New JWST images reveal that one of the most distant objects ever observed is actually two baby galaxies on a possible collision course.

Faint, fuzzy dots among galaxies speckled on a black field
The massive gravity of galaxy cluster MACS0647 acts as a cosmic lens to bend and magnify light from the more distant MACS0647-JD system. It also triply lensed the JD system, causing its image to appear in three separate locations. These images, which are highlighted with white boxes, are marked JD1, JD2, and JD3; zoomed-in views are shown in the panels at right.
Science: NASA / ESA / CSA / Dan Coe (STScI) / Rebecca Larson (UT) / Yu-Yang Hsiao (JHU); Image processing: Alyssa Pagan (STScI)

Big galaxies like the Milky Way — a spiral disk 100,000 light years across containing some 200 billion stars — are thought to come from the celestial meet-and-greets of the first galaxies, which were originally little more than tiny clumps of stars. Now, the James Webb Space Telescope (JWST) has imaged two baby galaxies that existed just 430 million years after the Big Bang, each only hundreds of light-years across. Astronomers think they might be merging, shedding light on galaxy growth in the early universe.

“Most galaxies today will have been through several merger events,” says Tiger Yu-Yang Hsiao, (Johns Hopkins University), who led the study. “So [mergers] are key to studying the formation and evolution of galaxies today. Our target is from such an early time, right at the very beginning of this process. There is much we can learn from it.”

MACS0647–JD (MACS-JD) is an extremely distant object first observed about 10 years ago. At the time, it was considered to be the most distant galaxy ever observed, and it is still one of the earliest things we can study in detail with JWST.

Generally speaking, galaxies from the dawn of time are too faint and too far away to see. The reason we can see MACS-JD is because its light has been triply lensed, magnified and distorted by a massive galaxy cluster lying in front of it from our point of view. The cluster warps spacetime, splitting the light into three images of the same system. The images are magnified by factors of eight, five, and two, so they appear brighter than other galaxies at similar distances.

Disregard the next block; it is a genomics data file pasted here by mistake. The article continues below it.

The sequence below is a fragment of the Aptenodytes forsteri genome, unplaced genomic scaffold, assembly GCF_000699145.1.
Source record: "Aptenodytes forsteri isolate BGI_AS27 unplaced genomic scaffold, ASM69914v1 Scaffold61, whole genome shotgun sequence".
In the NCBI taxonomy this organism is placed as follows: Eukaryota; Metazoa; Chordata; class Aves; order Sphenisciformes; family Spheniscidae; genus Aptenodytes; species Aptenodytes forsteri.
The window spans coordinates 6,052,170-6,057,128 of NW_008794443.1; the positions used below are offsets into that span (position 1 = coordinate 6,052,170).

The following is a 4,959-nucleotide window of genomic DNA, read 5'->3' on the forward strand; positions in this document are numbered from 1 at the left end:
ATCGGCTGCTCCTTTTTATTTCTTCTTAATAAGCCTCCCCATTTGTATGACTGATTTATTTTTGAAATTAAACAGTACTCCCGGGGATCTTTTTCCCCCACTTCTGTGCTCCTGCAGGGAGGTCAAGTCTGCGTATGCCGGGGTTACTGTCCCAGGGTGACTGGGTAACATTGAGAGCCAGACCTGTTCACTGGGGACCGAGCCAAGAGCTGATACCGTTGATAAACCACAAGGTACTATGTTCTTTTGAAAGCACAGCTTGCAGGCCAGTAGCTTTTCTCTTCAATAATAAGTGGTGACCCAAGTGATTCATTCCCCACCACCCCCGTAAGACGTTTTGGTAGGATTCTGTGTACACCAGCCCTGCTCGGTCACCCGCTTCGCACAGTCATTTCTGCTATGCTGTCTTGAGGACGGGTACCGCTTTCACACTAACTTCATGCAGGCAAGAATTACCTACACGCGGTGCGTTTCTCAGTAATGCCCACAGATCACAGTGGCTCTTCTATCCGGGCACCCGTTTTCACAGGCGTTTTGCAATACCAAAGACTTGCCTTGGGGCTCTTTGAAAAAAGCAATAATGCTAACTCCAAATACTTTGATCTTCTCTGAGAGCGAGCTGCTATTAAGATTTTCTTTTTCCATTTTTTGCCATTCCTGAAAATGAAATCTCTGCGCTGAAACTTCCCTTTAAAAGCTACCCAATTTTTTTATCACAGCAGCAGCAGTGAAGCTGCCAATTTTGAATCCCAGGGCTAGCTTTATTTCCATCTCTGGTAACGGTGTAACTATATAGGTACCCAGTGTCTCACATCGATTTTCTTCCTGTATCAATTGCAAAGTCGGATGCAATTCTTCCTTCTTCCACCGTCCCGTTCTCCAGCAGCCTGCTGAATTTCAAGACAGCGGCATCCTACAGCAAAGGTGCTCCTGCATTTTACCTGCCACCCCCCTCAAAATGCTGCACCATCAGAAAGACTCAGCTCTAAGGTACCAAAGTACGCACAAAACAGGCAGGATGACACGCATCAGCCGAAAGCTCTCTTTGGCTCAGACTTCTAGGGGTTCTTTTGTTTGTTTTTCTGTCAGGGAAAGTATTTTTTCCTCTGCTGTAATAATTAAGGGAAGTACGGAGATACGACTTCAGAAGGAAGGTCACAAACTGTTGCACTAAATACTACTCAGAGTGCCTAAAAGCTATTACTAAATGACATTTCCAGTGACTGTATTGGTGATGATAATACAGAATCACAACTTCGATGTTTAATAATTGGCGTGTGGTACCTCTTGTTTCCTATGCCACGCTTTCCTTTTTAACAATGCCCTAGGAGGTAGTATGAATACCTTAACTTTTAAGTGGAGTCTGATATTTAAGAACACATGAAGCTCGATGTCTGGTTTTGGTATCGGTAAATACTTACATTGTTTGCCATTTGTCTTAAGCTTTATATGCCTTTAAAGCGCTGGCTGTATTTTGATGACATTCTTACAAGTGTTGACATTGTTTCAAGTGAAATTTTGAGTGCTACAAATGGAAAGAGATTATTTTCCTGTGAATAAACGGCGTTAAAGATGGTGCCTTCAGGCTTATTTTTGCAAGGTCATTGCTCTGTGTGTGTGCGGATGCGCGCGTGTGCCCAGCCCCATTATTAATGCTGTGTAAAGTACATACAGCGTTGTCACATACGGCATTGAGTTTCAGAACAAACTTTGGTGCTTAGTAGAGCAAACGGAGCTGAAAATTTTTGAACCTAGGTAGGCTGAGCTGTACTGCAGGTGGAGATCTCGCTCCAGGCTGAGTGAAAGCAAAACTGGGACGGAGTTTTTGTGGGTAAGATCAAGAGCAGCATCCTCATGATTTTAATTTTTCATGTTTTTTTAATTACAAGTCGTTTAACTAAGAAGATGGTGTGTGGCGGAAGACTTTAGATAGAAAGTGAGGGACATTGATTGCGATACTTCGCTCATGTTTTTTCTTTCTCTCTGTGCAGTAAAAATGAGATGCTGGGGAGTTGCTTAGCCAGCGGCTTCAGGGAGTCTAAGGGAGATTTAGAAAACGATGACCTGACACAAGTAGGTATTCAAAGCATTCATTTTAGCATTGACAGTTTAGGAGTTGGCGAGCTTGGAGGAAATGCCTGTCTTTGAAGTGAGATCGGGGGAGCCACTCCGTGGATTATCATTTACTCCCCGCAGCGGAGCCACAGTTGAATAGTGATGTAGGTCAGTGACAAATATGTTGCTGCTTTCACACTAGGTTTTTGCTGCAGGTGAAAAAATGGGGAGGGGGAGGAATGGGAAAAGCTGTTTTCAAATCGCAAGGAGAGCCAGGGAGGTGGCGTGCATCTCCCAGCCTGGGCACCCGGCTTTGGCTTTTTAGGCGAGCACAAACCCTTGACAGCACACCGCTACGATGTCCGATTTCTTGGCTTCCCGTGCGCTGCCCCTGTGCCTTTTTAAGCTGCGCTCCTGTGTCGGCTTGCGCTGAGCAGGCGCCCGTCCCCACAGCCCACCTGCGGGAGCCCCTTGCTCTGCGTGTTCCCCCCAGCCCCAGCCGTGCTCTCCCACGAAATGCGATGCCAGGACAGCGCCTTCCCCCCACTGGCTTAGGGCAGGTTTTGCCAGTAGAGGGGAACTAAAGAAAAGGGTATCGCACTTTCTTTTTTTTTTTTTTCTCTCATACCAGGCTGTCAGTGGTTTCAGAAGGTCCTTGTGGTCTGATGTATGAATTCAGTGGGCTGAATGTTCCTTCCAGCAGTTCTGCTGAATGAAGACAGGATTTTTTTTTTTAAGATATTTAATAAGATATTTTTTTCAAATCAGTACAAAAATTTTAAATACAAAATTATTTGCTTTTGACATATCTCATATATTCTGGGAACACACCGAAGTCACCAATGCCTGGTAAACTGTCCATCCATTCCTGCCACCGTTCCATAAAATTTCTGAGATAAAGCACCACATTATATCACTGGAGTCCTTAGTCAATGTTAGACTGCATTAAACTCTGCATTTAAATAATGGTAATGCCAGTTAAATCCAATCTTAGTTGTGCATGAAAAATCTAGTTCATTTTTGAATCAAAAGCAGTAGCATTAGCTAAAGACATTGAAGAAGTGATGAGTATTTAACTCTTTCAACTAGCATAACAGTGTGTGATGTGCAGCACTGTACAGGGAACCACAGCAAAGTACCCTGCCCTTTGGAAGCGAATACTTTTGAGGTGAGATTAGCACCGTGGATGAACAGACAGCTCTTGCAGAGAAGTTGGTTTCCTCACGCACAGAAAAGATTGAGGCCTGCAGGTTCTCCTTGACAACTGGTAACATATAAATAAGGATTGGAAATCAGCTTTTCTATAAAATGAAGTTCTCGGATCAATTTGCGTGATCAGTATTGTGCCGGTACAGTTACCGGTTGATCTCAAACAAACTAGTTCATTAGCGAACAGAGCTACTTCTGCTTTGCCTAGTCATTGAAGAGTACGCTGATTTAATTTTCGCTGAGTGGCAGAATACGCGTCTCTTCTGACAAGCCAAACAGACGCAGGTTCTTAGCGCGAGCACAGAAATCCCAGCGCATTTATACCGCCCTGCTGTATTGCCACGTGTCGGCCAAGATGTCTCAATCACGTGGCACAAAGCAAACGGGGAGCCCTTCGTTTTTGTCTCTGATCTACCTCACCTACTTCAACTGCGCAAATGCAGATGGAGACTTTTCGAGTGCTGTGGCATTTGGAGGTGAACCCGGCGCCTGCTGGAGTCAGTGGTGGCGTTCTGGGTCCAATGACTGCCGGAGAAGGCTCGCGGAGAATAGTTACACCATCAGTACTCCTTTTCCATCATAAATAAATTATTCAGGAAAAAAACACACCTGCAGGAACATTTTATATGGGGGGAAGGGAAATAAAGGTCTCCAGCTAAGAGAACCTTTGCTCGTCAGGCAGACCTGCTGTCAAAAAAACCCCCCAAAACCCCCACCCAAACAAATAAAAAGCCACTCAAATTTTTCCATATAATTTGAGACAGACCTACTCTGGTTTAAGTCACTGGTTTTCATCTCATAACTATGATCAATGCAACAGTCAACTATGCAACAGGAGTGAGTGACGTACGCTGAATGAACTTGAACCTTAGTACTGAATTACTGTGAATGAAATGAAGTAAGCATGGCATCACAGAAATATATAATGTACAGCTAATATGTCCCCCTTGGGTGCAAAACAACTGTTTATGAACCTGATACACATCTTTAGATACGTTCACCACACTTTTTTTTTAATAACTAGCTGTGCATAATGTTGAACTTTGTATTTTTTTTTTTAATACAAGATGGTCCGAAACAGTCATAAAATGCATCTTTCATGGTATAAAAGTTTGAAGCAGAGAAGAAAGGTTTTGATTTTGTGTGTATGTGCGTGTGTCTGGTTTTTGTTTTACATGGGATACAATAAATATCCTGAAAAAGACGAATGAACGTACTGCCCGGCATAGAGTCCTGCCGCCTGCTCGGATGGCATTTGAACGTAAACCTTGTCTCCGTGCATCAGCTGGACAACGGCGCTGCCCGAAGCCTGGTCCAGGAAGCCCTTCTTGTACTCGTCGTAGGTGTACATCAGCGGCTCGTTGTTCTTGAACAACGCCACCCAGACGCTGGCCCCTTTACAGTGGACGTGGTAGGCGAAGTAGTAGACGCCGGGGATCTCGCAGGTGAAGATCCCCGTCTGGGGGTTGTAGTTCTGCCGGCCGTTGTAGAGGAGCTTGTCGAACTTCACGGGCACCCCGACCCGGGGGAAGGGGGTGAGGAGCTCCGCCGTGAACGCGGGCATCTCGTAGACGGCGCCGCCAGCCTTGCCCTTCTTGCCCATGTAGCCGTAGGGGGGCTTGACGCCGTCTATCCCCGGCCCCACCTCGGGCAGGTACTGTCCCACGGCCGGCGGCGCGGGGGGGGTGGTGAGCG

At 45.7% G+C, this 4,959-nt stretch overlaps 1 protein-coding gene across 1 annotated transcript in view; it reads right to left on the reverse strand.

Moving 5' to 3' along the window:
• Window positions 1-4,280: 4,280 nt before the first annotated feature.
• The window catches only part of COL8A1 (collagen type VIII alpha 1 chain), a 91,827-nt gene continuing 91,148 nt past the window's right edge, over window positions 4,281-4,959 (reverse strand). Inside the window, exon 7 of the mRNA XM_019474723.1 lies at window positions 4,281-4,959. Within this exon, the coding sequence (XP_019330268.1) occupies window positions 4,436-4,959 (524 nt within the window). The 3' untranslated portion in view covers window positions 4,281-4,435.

Hsiao’s JWST observations of MAC-JD verified previous conclusions about its distance, size, and physical properties — but with a surprising twist. What was once seen as a single object now appears to be two baby galaxies, labeled A and B. A is brighter and larger with very recent star formation and no dust, while B looks older and has a little bit of dust. Their differing star formation histories suggest they formed farther apart, only coming together recently.

“The researchers did a very good job approaching this problem, but there is a lot of uncertainty,” says Andrea Ferrara (Scuola Normale Superiore, Italy), who was not part of the study. He suggests that while a merger is a possibility, it’s also possible that one of the galaxies is a satellite of the other. Alternatively, the two components might be part of the same galaxy.

“We do expect that galaxies at this very high redshift are in the assembly process,” he notes, but he adds that additional data about the galaxies’ motions would help clarify their relationship.

Hsiao’s team based this study, to appear in Astrophysical Journal Letters, solely on JWST images. Upcoming spectroscopic observations, also with JWST, should tell us how A and B are moving with respect to each other. If they are both part of the same galaxy, the difference between their velocities would be relatively small; if they are actually two merging galaxies, there would be a larger discrepancy. Besides shedding light on the objects’ motions, spectra will also tell us more about the chemical properties of these tiny, highly magnified galaxies observed in the early universe.




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